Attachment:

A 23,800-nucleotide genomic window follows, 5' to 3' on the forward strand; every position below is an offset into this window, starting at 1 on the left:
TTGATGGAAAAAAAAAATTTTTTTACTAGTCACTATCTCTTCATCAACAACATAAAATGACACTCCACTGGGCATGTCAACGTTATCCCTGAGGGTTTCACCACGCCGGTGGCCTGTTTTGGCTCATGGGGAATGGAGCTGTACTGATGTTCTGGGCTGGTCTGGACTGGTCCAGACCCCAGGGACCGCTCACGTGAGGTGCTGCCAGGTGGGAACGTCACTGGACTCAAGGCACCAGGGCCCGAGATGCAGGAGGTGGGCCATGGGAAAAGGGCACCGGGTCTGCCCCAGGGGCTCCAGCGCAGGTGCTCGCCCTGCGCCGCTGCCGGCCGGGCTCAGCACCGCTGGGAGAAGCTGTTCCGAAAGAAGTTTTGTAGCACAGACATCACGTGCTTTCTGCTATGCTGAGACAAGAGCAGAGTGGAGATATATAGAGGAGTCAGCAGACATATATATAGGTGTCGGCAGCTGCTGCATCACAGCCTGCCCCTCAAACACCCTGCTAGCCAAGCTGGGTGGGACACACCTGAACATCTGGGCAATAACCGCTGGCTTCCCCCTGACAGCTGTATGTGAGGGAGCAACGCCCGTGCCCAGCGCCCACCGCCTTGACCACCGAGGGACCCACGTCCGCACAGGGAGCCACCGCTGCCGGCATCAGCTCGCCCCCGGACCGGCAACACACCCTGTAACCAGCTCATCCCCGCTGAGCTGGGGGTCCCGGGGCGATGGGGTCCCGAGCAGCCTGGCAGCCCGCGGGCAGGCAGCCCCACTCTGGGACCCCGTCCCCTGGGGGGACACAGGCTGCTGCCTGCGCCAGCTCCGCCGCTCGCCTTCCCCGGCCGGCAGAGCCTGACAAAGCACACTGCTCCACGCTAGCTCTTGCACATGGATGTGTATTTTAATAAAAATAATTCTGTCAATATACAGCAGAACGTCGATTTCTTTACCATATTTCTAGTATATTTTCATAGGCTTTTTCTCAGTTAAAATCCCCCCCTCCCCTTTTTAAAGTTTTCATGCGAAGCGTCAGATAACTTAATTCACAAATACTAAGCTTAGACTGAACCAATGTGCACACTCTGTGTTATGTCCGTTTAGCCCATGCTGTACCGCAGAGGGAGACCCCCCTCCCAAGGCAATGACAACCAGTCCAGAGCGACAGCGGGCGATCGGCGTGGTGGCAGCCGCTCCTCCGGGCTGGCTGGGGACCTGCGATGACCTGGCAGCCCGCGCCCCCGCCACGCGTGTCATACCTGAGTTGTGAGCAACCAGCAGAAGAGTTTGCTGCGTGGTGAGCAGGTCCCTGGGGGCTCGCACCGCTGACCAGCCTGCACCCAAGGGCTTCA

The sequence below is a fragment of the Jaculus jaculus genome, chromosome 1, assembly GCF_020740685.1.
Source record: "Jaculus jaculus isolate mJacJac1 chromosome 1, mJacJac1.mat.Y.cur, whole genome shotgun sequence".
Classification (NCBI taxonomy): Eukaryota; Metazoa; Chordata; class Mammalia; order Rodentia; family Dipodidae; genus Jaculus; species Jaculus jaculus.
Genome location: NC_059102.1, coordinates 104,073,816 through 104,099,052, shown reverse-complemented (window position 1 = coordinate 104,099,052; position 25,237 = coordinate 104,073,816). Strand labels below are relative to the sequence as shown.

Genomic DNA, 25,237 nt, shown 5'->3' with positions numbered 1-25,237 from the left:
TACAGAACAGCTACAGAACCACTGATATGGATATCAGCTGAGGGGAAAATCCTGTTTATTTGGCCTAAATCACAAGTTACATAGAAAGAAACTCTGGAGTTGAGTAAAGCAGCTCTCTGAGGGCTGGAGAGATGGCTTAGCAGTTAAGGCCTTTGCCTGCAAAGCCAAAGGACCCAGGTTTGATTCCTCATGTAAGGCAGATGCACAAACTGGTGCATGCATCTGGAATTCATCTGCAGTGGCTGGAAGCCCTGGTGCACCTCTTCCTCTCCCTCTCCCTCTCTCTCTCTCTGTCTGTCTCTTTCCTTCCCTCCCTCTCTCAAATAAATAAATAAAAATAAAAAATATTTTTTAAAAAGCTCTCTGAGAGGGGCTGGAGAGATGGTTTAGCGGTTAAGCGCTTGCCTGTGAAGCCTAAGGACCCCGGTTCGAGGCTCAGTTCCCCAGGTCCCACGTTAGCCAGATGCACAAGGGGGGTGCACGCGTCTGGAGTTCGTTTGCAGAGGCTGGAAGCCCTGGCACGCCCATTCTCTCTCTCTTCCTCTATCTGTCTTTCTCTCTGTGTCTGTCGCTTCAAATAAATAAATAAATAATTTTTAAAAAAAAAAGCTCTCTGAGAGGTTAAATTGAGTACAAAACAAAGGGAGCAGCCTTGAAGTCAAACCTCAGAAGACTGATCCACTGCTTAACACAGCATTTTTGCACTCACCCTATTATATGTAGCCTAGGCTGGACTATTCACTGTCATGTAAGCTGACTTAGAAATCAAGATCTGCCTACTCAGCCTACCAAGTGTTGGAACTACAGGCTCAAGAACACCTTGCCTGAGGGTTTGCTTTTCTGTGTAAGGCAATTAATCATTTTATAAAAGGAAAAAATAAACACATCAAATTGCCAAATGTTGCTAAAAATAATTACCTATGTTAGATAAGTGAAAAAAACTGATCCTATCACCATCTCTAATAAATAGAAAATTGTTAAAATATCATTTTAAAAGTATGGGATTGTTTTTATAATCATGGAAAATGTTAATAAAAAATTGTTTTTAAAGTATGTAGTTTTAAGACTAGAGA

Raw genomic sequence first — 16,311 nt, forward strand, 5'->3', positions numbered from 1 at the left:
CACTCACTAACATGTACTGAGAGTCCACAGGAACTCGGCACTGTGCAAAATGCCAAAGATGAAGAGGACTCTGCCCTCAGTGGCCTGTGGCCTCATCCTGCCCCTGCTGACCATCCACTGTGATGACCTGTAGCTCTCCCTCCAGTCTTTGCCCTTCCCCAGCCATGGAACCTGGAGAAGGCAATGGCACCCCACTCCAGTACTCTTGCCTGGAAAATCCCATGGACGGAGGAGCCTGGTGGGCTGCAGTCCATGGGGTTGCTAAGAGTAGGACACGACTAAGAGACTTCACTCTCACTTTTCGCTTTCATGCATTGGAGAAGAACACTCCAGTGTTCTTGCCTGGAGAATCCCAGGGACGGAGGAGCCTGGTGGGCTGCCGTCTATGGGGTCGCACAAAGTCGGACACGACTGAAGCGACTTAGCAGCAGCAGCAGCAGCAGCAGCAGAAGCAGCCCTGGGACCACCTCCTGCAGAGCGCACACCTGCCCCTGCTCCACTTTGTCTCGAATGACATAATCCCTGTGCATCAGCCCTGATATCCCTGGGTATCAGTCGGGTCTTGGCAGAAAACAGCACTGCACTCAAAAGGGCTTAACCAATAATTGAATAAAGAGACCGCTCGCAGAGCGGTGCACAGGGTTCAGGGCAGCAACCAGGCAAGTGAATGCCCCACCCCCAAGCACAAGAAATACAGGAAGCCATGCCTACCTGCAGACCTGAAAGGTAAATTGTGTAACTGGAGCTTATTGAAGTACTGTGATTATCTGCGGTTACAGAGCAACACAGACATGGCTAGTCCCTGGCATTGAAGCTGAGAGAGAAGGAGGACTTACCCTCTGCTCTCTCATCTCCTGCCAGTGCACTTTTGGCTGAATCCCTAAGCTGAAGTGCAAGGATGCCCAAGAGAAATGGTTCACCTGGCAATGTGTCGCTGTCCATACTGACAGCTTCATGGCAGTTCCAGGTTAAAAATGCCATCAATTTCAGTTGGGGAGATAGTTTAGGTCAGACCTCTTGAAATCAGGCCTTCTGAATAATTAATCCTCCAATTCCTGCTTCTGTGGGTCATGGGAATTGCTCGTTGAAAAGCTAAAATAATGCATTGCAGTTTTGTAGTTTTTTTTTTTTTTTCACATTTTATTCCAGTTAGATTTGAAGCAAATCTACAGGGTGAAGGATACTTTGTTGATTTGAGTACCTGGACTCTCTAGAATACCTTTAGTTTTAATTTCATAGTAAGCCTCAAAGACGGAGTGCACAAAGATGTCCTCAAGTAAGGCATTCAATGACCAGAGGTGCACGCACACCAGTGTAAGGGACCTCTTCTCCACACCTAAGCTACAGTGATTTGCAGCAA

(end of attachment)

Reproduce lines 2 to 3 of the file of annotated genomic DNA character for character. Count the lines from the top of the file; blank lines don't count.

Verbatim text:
TTGATGGAAAAAAAAAATTTTTTTACTAGTCACTATCTCTTCATCAACAACATAAAATGACACTCCACTGGGCATGTCAACGTTATCCCTGAGGGTTTCACCACGCCGGTGGCCTGTTTTGGCTCATGGGGAATGGAGCTGTACTGATGTTCTGGGCTGGTCTGGACTGGTCCAGACCCCAGGGACCGCTCACGTGAGGTGCTGCCAGGTGGGAACGTCACTGGACTCAAGGCACCAGGGCCCGAGATGCAGGAGGTGGGCCATGGGAAAAGGGCACCGGGTCTGCCCCAGGGGCTCCAGCGCAGGTGCTCGCCCTGCGCCGCTGCCGGCCGGGCTCAGCACCGCTGGGAGAAGCTGTTCCGAAAGAAGTTTTGTAGCACAGACATCACGTGCTTTCTGCTATGCTGAGACAAGAGCAGAGTGGAGATATATAGAGGAGTCAGCAGACATATATATAGGTGTCGGCAGCTGCTGCATCACAGCCTGCCCCTCAAACACCCTGCTAGCCAAGCTGGGTGGGACACACCTGAACATCTGGGCAATAACCGCTGGCTTCCCCCTGACAGCTGTATGTGAGGGAGCAACGCCCGTGCCCAGCGCCCACCGCCTTGACCACCGAGGGACCCACGTCCGCACAGGGAGCCACCGCTGCCGGCATCAGCTCGCCCCCGGACCGGCAACACACCCTGTAACCAGCTCATCCCCGCTGAGCTGGGGGTCCCGGGGCGATGGGGTCCCGAGCAGCCTGGCAGCCCGCGGGCAGGCAGCCCCACTCTGGGACCCCGTCCCCTGGGGGGACACAGGCTGCTGCCTGCGCCAGCTCCGCCGCTCGCCTTCCCCGGCCGGCAGAGCCTGACAAAGCACACTGCTCCACGCTAGCTCTTGCACATGGATGTGTATTTTAATAAAAATAATTCTGTCAATATACAGCAGAACGTCGATTTCTTTACCATATTTCTAGTATATTTTCATAGGCTTTTTCTCAGTTAAAATCCCCCCCTCCCCTTTTTAAAGTTTTCATGCGAAGCGTCAGATAACTTAATTCACAAATACTAAGCTTAGACTGAACCAATGTGCACACTCTGTGTTATGTCCGTTTAGCCCATGCTGTACCGCAGAGGGAGACCCCCCTCCCAAGGCAATGACAACCAGTCCAGAGCGACAGCGGGCGATCGGCGTGGTGGCAGCCGCTCCTCCGGGCTGGCTGGGGACCTGCGATGACCTGGCAGCCCGCGCCCCCGCCACGCGTGTCATACCTGAGTTGTGAGCAACCAGCAGAAGAGTTTGCTGCGTGGTGAGCAGGTCCCTGGGGGCTCGCACCGCTGACCAGCCTGCACCCAAGGGCTTCA

The sequence below is a fragment of the Jaculus jaculus genome, chromosome 1, assembly GCF_020740685.1.